Much of the user experience on Mac OS X is built around graphics. All the elements you see on the screen—windows, menus, buttons, text—are graphics. It comes as no surprise that Mac OS X has several subsystems dedicated to graphics, as shown in Figure 1-4.
Mac OS X provides a rich graphics library for doing two-dimensional drawing, called Quartz 2D. The Quartz 2D library is specific to Mac OS X, although it uses industry-standard graphic formats, such as PDF. Mac OS X also includes OpenGL for those interested in three-dimensional drawing. Although popularized by cross-platform video games, Mac OS X itself uses OpenGL for certain operations. Finally, QuickTime is built into Mac OS X, providing support for what Apple occasionally calls four-dimensional drawing. QuickTime is also available for Microsoft Windows operating systems, and for older versions of Mac OS. All these programming libraries rely on the Quartz Compositor for actually drawing their content.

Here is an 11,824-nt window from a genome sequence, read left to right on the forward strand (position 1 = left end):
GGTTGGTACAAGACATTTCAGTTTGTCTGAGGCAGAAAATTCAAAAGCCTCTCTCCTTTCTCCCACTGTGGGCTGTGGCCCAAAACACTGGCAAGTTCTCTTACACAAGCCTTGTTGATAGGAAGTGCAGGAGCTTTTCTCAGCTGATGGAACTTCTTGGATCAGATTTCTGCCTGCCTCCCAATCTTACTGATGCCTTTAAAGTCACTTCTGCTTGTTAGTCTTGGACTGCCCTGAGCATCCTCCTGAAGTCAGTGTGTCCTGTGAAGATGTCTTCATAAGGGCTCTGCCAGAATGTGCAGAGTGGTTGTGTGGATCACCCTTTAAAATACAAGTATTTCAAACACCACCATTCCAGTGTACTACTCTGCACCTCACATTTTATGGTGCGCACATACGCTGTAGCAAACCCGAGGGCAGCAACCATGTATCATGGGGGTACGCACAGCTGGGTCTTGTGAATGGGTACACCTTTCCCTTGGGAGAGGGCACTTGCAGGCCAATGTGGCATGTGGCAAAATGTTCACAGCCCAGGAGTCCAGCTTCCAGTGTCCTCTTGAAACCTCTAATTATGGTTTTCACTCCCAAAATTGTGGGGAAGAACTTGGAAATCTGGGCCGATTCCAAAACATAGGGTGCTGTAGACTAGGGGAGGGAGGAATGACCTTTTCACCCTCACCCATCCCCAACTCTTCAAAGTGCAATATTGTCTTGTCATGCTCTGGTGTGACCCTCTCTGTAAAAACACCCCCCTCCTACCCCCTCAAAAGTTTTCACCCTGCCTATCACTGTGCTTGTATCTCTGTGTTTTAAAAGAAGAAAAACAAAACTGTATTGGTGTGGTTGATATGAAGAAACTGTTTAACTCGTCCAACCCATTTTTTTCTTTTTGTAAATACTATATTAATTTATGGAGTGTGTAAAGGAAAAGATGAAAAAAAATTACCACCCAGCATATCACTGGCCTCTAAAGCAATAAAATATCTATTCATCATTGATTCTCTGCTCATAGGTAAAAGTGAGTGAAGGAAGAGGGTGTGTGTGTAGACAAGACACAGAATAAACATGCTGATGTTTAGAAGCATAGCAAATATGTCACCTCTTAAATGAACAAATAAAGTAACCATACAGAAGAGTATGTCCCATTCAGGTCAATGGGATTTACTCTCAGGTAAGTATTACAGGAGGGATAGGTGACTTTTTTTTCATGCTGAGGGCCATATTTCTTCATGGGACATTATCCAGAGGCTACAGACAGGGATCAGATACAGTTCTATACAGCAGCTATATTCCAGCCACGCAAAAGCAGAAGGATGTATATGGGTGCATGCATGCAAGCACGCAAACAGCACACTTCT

The following sections look at these subsystems in more detail.
The Quartz Compositor is a private system service that oversees all graphics operations on Mac OS X. Apple does not provide a means for developers to interact with the Quartz Compositor directly, so we won't look at it in detail here. The Quartz Compositor plays such an important ...